That’s barely enough to get a 6-max table started and more destructive than leaving things as they are.
If we mix things up and make the split a little more realistic, we might end up with a player pool a bit like this one:
- NEWBIE --- (Skill level of 1-10) 5% of the player pool --- (1.25 active players)
- POOR --- (Skill level of 11-20) 30% of the player pool --- (7.5 active players)
- AVERAGE --- (Skill level of 21-30) 50% of the player pool --- (12.5 active players)
- GOOD --- (Skill level of 31-40) 10% of the player pool --- (2.5 active players)
- EXCELLENT --- (Skill level of 41-50) 5% of the player pool --- (1.25 active players)
As you can see, this only makes things worse. Even fewer games are running than before, and three of the five tiers cannot get any action. All players could participate if the different skill levels played together. But it would also undermine the entire idea of implementing a chess-style rating system in the first place.
Now, you might argue that the larger player pool on a more popular poker site would solve this problem. Say, for example, there were 1000 active regulars. We would have enough players to run several tables at each stake.
Here, a rating system would work well, allowing players to test their skills on a fair and even battlefield – no poker cheat sheet needed… or would it?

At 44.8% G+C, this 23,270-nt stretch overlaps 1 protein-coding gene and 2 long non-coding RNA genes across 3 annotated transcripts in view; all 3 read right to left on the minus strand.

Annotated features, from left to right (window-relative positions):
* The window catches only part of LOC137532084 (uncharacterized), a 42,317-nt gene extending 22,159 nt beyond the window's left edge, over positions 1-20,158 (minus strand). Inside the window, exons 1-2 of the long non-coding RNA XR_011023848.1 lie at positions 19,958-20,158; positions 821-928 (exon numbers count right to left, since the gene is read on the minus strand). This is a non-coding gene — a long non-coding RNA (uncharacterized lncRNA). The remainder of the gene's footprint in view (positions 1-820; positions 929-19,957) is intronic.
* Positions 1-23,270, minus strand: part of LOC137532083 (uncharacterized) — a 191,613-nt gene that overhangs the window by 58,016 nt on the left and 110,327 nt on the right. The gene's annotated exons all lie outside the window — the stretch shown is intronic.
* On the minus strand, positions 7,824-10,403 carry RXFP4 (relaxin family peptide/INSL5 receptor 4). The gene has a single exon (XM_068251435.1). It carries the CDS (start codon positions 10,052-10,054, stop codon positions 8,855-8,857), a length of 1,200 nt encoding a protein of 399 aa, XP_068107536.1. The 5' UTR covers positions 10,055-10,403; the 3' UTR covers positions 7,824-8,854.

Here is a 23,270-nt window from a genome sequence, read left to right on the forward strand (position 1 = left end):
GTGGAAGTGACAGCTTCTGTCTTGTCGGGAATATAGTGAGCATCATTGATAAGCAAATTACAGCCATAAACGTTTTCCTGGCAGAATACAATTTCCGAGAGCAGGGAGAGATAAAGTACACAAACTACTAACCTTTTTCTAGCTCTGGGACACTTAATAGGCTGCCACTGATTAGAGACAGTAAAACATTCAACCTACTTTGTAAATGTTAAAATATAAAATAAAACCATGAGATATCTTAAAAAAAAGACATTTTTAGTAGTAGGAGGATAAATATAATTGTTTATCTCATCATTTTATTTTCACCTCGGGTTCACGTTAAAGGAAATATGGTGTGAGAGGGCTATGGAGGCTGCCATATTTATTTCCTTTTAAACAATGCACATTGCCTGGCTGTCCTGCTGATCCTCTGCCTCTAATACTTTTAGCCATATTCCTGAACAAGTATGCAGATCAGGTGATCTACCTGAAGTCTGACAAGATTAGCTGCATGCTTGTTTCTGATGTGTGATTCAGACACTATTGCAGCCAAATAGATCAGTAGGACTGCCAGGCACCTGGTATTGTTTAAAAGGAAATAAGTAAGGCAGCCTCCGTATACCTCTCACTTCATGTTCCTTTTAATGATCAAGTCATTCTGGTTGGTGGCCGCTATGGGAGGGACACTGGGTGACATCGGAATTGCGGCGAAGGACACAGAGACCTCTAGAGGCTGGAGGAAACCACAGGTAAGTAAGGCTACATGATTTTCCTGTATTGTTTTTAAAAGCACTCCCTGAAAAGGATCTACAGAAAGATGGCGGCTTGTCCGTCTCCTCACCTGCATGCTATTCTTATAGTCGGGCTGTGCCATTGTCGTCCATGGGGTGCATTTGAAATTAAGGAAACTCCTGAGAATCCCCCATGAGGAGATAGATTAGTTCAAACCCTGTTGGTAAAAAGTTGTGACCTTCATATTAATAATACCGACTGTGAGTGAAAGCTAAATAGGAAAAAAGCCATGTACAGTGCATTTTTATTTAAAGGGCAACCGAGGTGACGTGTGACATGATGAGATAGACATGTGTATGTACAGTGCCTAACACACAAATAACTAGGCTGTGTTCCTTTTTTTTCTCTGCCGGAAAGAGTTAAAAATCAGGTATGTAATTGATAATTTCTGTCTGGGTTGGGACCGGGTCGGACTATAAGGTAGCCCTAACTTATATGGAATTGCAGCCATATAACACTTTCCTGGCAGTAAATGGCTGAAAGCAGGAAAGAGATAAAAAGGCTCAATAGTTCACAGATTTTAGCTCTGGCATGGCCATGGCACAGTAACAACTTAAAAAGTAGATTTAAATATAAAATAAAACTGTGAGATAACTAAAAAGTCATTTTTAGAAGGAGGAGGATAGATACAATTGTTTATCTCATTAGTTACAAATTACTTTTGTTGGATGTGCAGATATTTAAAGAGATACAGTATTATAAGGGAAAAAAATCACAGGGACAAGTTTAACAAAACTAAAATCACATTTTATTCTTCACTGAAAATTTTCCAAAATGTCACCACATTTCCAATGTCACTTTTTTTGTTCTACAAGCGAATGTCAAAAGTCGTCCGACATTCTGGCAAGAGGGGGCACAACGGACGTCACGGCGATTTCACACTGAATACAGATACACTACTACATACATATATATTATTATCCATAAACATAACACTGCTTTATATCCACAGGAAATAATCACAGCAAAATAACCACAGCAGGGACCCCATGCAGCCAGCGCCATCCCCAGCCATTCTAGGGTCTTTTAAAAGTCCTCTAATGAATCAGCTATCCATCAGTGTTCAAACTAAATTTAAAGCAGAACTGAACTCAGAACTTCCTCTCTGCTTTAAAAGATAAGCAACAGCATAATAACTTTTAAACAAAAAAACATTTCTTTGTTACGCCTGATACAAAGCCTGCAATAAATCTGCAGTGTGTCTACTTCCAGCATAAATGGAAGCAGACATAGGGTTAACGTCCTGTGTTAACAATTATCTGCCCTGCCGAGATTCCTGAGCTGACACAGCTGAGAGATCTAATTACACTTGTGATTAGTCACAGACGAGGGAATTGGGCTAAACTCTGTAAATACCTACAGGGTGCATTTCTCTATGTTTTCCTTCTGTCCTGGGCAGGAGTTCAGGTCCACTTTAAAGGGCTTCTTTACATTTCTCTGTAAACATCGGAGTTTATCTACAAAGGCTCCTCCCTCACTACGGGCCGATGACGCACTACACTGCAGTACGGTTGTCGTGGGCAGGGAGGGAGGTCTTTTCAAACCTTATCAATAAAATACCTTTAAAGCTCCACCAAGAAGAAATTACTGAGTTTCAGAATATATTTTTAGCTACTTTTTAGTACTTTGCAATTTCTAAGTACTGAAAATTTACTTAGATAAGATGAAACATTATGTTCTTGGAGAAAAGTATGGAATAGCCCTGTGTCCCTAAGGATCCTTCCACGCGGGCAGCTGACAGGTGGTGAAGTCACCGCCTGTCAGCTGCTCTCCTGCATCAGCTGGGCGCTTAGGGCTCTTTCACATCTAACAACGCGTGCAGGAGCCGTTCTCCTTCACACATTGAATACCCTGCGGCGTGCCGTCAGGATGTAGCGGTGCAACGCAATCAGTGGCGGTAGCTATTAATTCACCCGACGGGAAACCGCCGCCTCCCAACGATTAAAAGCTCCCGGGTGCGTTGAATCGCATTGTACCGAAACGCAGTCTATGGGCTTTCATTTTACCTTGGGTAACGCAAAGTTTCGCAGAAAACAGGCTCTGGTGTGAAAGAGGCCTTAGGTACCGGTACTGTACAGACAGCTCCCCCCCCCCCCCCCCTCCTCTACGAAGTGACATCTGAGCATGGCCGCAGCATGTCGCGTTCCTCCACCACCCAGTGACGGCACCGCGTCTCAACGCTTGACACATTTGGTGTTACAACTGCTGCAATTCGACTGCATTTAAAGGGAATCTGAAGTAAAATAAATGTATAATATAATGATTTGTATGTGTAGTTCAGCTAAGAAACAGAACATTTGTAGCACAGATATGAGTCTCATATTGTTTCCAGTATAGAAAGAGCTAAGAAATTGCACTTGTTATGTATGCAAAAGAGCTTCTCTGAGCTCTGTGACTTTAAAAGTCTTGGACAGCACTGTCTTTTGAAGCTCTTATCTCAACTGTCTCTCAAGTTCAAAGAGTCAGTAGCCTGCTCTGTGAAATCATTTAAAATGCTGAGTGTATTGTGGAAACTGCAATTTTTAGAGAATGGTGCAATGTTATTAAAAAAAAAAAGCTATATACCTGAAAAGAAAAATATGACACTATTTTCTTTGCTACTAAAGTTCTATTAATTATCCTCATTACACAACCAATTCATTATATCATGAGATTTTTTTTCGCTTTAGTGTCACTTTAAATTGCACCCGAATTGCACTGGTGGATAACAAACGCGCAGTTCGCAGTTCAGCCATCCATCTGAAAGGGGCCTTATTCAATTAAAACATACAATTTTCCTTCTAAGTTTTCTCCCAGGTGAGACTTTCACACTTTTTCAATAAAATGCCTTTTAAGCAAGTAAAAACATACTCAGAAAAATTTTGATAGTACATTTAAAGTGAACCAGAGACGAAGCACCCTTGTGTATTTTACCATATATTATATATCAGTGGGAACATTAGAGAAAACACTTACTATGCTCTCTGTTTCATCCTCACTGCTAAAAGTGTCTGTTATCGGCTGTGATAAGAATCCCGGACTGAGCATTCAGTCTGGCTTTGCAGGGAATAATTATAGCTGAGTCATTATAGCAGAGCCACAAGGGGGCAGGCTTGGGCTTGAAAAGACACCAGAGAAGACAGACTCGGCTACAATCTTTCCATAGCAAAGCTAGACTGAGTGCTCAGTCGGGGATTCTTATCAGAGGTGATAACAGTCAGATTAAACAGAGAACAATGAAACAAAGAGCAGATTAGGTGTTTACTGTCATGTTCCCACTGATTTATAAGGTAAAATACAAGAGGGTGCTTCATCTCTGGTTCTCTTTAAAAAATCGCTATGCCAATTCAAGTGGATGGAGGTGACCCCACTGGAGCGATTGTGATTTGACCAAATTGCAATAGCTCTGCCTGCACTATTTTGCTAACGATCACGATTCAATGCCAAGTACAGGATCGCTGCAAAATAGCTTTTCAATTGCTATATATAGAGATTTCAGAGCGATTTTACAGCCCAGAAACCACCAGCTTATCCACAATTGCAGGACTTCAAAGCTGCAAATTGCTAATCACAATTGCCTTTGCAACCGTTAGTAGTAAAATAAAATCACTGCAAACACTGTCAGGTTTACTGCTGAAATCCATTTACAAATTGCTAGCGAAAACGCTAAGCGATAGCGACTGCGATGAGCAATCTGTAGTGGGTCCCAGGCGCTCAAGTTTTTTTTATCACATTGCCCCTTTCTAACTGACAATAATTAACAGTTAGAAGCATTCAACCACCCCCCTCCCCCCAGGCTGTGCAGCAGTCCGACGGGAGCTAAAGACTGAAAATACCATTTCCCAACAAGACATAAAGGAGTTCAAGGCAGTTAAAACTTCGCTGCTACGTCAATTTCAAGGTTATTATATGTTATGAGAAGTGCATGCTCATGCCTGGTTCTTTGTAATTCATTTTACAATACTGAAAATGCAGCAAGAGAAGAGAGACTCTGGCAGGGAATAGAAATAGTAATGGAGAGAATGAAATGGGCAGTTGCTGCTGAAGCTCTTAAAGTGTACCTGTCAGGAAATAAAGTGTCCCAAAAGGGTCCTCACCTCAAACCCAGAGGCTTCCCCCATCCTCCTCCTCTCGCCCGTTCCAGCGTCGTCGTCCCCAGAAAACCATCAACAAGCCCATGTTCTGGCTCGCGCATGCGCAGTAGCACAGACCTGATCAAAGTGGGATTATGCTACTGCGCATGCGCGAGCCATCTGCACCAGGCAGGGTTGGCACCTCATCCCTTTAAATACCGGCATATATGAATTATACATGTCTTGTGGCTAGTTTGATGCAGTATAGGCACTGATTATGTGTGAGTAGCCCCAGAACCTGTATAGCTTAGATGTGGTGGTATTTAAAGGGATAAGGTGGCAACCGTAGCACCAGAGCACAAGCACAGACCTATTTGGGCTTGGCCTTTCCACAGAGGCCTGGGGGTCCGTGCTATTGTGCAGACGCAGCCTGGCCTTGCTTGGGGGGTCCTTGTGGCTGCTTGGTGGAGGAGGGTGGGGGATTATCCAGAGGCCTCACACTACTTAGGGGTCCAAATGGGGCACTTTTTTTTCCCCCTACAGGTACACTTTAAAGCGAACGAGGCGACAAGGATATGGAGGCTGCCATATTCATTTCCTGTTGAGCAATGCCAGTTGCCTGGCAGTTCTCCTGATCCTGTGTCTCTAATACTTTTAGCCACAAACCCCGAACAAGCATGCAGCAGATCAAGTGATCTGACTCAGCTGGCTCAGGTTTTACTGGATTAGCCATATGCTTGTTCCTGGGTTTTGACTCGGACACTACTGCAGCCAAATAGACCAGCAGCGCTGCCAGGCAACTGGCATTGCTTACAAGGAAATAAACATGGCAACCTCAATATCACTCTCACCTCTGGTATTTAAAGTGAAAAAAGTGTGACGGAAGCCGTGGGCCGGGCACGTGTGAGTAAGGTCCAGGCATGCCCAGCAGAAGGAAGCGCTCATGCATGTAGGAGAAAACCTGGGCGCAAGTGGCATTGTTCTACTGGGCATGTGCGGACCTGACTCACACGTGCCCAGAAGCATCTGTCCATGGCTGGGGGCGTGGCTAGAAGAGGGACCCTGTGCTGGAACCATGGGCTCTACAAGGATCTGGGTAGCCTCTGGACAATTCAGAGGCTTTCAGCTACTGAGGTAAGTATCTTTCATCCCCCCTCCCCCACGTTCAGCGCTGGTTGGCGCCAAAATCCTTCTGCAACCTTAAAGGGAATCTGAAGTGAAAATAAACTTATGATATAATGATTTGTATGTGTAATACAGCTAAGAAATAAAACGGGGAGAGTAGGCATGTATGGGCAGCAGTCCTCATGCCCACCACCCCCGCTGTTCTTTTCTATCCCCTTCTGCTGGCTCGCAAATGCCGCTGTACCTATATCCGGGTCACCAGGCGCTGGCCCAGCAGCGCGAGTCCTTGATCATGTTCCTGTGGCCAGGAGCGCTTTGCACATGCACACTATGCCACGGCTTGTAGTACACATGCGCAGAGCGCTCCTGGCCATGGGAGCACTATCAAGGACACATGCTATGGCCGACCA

Well, in short, no.
This system would allow us to identify the best players in the world. But a rating system would ruin the game in a lot of ways.
Let’s look at some next.
The Level Playing Field
The biggest issue would be the levelling of the playing field. It might seem cool to see how you do in a competitive poker board game. But, in reality, this system doesn’t translate well to poker. Remember, chess rating systems make games competitive and give each player a realistic chance of winning.
So, if the system works well, players will win as often as they lose or, in poker terms, break even. This reason is the exact opposite of why many people play poker.
There would be no whales dropping by and dumping a quick bag of money, no ego or tilting players coming to blow off steam or play games they cannot beat. These guys would have to play with players of their own ability. And the absence of these cash injections would strangle the games.
Players would have to battle for every single cent. The majority would struggle to beat the rake in universally challenging games.
Those at the top of the skill bracket would still profit from those at the bottom. But it would be far less than now, and those at the top would have no financial incentive to improve. Getting better would push top players up into the upper tiers, making winning increasingly harder.